Monday, April 5, 2021

The Cold Frame - Mark II

Since I don't have a greenhouse yet I make great use of my Cold Frame that  was built 10 years ago.  I use it to start seedlings a few weeks early, harden off all of my seedlings and store greenhouse purchases until weather permits planting.

It was quite pretty in it's youth.  The lids were picture framed with mortise and tenon corners.  The panels, salvaged from a friend's commercial greenhouse, were set into grooves.  All these details made the lids attractive, but also created some problems.  The panels were recessed below the wooden surface which made a great place for ice to collect in the winter.  The weight of snow could bend the panels enough for them to pop out of their grooves.  Water accumulated along the lower edge and any moisture or dirt that got into the channels of the panels, from either end, was trapped there forever.

Last year the corners of the lids gave out.  My husband really wanted to throw the whole thing on the burn pile and I don't blame him for that.  It was definitely past it's useful life span.  But instead he reinforced the corners so it would survive the winter and then this spring he offered to make repairs.  
We could have used the remaining salvaged panels and rebuilt the lids exactly the same.  But the remaining panels weren't in much better condition.  As the polycarbonate ages it discolors and becomes brittle.  The old panels were no longer surviving hail storms and were beginning to look as if someone had shot them with a pellet gun.  Last spring when the weather was so cold they did not let in enough light to raise the temperature much.  So it was time for a little redesign.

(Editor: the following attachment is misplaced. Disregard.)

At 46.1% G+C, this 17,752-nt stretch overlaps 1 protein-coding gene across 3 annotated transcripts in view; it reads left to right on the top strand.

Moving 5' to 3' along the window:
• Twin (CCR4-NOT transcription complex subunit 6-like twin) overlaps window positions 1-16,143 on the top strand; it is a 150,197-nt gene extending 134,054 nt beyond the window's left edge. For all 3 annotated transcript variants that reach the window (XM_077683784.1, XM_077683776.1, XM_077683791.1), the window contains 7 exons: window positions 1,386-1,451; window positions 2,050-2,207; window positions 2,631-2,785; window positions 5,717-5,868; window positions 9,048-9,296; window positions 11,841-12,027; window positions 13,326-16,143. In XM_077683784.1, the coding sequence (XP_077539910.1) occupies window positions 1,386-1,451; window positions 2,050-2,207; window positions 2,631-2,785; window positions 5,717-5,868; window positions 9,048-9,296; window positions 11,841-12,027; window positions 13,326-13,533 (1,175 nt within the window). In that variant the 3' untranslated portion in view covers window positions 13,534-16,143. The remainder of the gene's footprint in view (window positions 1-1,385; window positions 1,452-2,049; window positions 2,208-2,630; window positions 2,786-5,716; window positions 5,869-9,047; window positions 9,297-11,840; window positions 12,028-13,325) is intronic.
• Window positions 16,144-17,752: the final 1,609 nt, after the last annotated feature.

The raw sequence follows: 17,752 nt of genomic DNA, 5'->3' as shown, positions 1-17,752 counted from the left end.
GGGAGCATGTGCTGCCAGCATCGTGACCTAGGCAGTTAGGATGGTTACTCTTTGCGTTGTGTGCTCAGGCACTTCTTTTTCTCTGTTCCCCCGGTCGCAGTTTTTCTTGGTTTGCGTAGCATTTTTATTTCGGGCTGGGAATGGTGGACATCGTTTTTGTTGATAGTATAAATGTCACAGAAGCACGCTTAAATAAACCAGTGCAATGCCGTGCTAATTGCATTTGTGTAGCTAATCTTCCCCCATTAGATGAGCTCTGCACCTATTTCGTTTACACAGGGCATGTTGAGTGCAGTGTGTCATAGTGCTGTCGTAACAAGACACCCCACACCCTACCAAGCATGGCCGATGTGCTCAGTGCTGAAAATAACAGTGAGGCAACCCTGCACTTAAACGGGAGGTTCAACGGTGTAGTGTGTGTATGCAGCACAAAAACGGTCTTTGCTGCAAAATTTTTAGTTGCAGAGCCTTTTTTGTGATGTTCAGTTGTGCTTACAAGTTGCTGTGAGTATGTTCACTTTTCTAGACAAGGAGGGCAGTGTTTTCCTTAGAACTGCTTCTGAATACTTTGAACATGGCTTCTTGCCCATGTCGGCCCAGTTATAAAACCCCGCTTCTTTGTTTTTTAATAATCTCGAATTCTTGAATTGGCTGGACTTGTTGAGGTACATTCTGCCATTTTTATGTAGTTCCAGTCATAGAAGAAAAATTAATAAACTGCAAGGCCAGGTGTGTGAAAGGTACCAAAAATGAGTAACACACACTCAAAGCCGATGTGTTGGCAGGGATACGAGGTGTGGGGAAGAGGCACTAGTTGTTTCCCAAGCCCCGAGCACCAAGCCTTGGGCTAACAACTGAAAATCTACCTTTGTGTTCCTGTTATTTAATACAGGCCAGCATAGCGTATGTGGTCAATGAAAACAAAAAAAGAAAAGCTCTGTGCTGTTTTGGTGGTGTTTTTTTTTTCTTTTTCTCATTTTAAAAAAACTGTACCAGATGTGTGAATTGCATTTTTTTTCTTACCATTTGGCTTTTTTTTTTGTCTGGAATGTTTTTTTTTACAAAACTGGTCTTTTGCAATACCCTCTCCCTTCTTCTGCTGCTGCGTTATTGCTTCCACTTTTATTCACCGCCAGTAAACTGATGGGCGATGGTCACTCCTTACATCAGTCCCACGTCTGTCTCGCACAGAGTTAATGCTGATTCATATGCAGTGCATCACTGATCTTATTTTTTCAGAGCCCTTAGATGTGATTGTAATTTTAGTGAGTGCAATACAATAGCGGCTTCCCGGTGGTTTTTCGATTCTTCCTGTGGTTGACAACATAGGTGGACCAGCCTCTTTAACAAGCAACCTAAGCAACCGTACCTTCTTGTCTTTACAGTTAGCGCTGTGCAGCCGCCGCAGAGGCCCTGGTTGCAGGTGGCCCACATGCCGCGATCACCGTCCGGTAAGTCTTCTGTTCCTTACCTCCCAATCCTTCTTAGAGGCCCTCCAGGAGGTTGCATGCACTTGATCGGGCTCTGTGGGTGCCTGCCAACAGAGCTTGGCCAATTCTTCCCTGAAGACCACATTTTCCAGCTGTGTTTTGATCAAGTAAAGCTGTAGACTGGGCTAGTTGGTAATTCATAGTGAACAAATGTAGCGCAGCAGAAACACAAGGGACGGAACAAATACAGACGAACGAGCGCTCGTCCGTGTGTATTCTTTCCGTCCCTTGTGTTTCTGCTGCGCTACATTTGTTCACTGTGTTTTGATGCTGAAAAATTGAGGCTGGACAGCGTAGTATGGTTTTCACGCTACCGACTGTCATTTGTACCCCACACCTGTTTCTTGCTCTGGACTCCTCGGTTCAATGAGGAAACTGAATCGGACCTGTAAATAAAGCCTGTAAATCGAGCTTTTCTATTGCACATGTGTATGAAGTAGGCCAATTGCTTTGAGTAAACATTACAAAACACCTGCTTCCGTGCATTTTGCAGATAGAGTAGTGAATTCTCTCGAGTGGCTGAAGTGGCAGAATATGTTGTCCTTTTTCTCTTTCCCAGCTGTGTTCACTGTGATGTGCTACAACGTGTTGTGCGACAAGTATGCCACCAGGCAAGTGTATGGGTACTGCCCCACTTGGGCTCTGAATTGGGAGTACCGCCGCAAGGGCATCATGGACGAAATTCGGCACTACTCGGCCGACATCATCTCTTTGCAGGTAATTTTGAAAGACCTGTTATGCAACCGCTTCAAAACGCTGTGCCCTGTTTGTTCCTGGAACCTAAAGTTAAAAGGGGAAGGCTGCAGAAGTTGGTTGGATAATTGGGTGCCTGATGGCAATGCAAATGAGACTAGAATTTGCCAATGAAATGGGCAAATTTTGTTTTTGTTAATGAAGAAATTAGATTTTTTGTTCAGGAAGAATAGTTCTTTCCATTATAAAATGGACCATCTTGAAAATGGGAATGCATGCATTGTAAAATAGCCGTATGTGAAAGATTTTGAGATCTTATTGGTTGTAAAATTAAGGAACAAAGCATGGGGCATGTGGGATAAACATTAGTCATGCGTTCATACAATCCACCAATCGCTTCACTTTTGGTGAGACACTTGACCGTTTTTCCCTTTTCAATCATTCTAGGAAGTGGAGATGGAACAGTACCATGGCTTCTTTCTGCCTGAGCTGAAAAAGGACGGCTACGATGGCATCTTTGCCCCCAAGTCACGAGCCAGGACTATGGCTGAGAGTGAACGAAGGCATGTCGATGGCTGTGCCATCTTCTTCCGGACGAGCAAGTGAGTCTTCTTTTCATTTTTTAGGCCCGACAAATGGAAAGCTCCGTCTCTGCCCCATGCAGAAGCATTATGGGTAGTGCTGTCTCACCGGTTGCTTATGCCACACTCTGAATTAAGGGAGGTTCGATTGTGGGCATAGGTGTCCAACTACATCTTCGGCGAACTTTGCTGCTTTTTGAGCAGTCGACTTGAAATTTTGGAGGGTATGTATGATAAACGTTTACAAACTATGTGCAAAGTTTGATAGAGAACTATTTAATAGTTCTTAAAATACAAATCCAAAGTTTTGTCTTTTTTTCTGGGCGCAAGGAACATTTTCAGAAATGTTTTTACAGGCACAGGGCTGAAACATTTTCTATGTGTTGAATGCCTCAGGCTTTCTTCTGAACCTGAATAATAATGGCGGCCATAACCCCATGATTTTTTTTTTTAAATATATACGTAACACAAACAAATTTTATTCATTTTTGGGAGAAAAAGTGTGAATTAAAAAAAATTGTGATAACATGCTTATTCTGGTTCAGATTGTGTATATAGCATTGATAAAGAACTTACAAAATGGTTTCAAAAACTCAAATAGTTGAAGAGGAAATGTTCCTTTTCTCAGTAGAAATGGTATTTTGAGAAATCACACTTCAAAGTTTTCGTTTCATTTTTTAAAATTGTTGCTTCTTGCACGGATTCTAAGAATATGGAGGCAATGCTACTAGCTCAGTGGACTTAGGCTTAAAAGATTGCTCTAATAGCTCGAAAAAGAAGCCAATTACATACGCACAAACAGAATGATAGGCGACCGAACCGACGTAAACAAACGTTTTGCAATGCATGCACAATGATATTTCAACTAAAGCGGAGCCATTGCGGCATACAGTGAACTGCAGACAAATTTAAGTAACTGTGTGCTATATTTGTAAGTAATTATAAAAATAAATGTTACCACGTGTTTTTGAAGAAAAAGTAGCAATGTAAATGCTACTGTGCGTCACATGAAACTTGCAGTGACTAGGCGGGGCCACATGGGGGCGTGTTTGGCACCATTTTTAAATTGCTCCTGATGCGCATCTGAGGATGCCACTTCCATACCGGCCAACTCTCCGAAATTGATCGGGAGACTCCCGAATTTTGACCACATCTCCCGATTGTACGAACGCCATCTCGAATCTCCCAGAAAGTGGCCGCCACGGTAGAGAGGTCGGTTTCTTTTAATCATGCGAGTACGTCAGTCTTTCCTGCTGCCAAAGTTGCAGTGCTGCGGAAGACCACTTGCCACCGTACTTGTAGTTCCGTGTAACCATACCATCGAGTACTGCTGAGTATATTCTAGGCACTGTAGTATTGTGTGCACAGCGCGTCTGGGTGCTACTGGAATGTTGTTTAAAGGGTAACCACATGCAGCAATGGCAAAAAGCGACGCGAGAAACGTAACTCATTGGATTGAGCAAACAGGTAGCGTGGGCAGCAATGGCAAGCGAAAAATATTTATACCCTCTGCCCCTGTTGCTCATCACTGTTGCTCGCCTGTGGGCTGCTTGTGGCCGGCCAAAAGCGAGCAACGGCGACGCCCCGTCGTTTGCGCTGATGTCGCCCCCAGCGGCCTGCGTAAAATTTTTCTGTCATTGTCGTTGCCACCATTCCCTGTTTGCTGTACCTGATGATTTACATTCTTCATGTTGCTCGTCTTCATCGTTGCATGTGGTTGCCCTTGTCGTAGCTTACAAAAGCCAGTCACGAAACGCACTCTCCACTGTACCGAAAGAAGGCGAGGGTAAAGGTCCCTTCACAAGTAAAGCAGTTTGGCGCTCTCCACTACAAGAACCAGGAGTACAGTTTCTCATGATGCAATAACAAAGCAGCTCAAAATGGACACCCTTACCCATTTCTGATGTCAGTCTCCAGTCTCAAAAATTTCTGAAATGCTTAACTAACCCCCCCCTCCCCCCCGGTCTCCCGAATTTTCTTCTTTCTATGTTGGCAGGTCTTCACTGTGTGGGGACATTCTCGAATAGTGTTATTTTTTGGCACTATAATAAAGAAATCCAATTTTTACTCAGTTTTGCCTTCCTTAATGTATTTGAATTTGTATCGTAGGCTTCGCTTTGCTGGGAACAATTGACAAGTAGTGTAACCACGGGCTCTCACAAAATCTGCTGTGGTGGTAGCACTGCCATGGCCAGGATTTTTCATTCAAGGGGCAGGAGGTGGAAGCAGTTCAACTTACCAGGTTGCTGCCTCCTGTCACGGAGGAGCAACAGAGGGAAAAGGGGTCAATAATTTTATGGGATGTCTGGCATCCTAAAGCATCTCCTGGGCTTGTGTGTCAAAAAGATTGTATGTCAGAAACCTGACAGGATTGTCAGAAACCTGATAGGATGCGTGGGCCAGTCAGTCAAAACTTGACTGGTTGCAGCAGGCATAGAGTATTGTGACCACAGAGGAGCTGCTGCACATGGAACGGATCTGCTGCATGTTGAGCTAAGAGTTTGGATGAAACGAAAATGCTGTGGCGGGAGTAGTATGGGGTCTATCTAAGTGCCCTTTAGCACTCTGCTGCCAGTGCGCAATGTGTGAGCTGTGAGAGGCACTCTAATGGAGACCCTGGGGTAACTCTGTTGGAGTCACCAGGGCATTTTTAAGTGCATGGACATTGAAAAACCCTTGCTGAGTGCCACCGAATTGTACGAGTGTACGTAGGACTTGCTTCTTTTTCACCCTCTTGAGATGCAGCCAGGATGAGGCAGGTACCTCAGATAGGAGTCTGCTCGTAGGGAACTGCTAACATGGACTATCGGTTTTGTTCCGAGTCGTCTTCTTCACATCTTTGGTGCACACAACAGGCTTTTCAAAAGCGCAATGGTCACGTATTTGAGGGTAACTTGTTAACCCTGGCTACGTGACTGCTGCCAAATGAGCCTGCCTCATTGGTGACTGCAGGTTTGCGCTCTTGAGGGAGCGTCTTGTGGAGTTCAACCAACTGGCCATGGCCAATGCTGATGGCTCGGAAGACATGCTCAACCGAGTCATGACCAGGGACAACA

Voila'. I give you - the Cold Frame Mark II sells reasonably priced 2 foot by 4 foot twinwalled polycarbonte panels in packages of 5 with free shipping.  And they also offer a 10% discount to listeners of the Joe Gardener podcasts. These panels are perfect for a do it yourself cold frame project.  They come in either 6mm or 8mm and I ordered the 8mm.  My husband was really excited to hear that their size (while convenient to ship) meant the lid would have to be built in three pieces instead of two - but not excited in a good way.

Has anyone recently checked on the price of a 2x4?  Anything that gets built around here this year is going to need to be made of salvaged material.  We had some lightweight 1x material left over when we replaced the deck, but not enough to make three lids.  This meant they had to be built out of 2x4 scraps.  Which therefore means they are heavier and super stiff.  The large lightweight lids had a tendency to become sails in any sort of a wind.  If you were lucky this meant they could slam closed.  If you weren't lucky it meant they would wrench off a hinge.  We use old window weights to keep the lids weighted closed, and chains to keep them from resting the weight on the hinges.

I'd like to point out two significant changes to the lid design in case someday you want to build something like this yourself.  The panels are attached to the face of the 2x4 frame with special padded washers designed for twinwall polycarbonate.  You can find an example here.  You first drill a slightly larger hole and then secure the fastener.  The fastener allows for expansion and contraction.  Our friends actually included some of these when they gave us the salvaged panels and my husband even knew where he had put them all those years ago.

Because the panels are secured to the face of the frame, the bottom edge is open to allow any moisture trapped in the panel to run out.  Also, there is a piece of wood with a rabbet cut along the edge to overlap the top edge and prevent water from entering in the first place.

So now I am in business for spring planting.  The cold frame, while its base is weathered and warped, is sturdy and functional and looks clean and respectable.  A lot more sunlight is making its way in.  I have a thermometer in it so I can get a feel for its temperature swings with the new panels.  I have moved several potted herbs from my office window to the frame, and I am preparing flats so I can seed some annual flowers and lettuce.

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